UEFA is set to finally embrace goal-line technology after years of opposition.
The football body is planning to and have systems in place for Euro 2016 and next season's Champions League and Europa League competitions.
Although the UK’s Premier League implemented the Hawkeye system in 2013, UEFA has resisted adopting it across Europe.
It uses seven cameras per goal to determine whether or not a ball has passed the line. The system then sends a signal to a watch worn by the referee. It beeps and vibrates and there is message to earpieces worn by all match officials informing them of the goal.
UEFA’s president Michel Platini has been critical of the technology for years and has instead opted to put additional referees behind the goal to provide greater accuracy.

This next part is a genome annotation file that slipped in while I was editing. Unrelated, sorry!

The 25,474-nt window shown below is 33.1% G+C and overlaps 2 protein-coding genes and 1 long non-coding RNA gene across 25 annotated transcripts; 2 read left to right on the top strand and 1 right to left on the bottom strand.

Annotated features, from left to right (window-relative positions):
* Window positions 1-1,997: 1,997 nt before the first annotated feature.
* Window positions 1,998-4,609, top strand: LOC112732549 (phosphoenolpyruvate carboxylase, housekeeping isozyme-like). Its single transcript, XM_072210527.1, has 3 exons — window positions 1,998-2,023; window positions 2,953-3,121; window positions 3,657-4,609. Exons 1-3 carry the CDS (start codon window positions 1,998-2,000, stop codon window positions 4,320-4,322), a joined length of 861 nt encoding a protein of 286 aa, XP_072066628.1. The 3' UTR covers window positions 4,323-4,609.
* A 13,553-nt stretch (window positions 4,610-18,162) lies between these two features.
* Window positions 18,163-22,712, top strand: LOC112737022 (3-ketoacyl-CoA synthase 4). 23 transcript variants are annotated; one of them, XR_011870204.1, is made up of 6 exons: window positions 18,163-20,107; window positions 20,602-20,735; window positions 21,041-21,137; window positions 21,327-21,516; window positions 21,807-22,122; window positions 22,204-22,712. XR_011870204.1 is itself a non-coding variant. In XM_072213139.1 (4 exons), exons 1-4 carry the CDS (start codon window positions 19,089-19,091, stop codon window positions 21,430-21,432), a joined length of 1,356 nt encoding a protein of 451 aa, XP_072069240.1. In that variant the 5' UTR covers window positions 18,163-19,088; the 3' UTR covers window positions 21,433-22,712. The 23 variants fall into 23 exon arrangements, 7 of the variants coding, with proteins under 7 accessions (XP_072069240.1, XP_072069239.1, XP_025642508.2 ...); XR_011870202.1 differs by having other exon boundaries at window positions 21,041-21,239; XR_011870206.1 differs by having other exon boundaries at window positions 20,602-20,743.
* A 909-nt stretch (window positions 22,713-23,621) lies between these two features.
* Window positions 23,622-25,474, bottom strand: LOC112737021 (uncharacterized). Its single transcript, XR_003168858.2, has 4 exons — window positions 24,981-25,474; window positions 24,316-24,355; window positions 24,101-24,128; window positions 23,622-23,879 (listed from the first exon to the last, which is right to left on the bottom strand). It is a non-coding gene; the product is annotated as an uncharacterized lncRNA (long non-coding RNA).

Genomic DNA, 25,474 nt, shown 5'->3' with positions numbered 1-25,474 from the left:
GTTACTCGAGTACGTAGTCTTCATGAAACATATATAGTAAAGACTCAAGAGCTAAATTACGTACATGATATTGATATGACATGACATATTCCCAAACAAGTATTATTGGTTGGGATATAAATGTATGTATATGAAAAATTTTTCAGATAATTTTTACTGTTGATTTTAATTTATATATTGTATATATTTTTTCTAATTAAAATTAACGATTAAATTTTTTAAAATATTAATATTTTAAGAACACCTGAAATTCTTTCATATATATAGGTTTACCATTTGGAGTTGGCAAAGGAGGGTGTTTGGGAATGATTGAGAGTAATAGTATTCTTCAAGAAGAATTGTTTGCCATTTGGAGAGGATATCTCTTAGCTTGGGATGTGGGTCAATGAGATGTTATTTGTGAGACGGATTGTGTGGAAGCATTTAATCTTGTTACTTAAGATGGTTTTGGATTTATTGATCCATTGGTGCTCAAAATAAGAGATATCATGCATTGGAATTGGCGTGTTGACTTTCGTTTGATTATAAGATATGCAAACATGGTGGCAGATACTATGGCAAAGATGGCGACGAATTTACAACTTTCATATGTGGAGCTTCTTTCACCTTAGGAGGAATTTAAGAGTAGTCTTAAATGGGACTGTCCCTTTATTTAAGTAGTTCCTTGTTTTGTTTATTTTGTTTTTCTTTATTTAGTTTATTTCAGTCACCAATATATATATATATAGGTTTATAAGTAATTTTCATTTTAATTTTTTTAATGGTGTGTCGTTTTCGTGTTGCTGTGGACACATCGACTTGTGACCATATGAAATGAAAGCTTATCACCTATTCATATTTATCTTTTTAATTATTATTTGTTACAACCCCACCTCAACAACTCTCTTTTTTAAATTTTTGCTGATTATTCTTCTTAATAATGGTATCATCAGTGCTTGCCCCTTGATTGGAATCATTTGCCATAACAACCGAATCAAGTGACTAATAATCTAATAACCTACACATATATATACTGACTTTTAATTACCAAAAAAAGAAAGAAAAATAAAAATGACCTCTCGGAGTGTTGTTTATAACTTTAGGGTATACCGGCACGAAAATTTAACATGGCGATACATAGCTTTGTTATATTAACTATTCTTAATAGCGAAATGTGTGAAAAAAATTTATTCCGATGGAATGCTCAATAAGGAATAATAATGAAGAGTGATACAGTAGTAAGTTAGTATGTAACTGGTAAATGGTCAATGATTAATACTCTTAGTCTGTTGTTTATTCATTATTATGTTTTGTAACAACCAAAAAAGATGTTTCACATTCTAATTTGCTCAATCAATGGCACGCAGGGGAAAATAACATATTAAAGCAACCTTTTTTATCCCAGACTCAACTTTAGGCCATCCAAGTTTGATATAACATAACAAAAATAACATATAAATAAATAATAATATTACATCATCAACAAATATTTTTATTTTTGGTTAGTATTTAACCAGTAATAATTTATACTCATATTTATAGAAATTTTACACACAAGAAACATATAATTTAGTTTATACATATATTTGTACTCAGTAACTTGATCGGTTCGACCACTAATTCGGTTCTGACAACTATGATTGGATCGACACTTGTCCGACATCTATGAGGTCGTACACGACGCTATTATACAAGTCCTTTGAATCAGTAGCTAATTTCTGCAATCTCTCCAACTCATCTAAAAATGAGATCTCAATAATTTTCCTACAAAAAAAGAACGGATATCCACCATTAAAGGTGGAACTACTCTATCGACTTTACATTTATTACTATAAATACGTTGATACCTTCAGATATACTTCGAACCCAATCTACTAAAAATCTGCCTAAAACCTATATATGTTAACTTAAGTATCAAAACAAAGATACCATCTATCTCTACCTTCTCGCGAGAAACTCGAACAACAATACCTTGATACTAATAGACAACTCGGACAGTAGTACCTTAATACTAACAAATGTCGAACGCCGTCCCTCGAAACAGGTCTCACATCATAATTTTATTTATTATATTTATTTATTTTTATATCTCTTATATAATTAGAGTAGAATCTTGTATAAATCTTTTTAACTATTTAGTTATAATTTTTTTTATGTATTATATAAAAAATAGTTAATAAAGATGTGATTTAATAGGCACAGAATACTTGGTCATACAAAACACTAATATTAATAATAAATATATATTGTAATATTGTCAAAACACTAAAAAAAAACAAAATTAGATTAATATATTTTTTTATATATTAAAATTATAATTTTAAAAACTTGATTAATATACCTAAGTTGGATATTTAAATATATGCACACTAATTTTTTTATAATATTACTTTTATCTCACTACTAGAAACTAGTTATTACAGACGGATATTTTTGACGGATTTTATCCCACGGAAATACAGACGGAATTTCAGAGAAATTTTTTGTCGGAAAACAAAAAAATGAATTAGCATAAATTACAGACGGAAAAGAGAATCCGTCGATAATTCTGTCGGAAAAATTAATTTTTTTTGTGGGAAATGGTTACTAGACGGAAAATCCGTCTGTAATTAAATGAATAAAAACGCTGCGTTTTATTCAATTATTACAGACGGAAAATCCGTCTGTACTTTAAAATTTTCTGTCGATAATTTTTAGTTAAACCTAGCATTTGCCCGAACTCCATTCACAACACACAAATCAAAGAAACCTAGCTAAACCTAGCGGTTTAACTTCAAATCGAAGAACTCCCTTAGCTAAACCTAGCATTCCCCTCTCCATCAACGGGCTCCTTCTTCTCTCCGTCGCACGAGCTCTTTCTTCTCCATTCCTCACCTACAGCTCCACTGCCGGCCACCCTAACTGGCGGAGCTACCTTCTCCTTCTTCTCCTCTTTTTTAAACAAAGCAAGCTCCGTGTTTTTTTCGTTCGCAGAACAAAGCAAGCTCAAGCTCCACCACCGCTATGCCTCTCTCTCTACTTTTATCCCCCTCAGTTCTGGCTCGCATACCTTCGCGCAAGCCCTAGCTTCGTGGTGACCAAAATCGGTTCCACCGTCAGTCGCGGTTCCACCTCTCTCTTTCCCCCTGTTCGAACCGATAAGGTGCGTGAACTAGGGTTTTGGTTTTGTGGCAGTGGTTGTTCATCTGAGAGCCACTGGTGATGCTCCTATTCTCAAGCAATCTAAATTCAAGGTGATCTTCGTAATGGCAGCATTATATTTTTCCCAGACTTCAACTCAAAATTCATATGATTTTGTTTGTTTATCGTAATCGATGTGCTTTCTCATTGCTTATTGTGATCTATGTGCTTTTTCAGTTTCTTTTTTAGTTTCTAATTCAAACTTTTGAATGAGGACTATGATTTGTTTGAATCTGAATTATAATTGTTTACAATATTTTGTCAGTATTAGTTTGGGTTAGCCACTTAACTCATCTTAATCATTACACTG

However, with Platini currently suspended from his position for 90 days over allegations of corruption, his organisation has paved the way for its introduction in his absence.
UEFA's general secretary Gianni Infantino told a news conference in Paris: "In terms of goal-line technology and its use in the future, the final decision will be made in January but the executive committee was pretty positive in its mindset.
"If it happens for Euro 2016 then it will also happen for the club competitions for next season, the Champions League and Europa League. This will be in addition to the five assistants."
The logistics of introducing systems in 80 venues across Europe will now be looked at, but the expense of the technology will limit it to the more prestigious football leagues.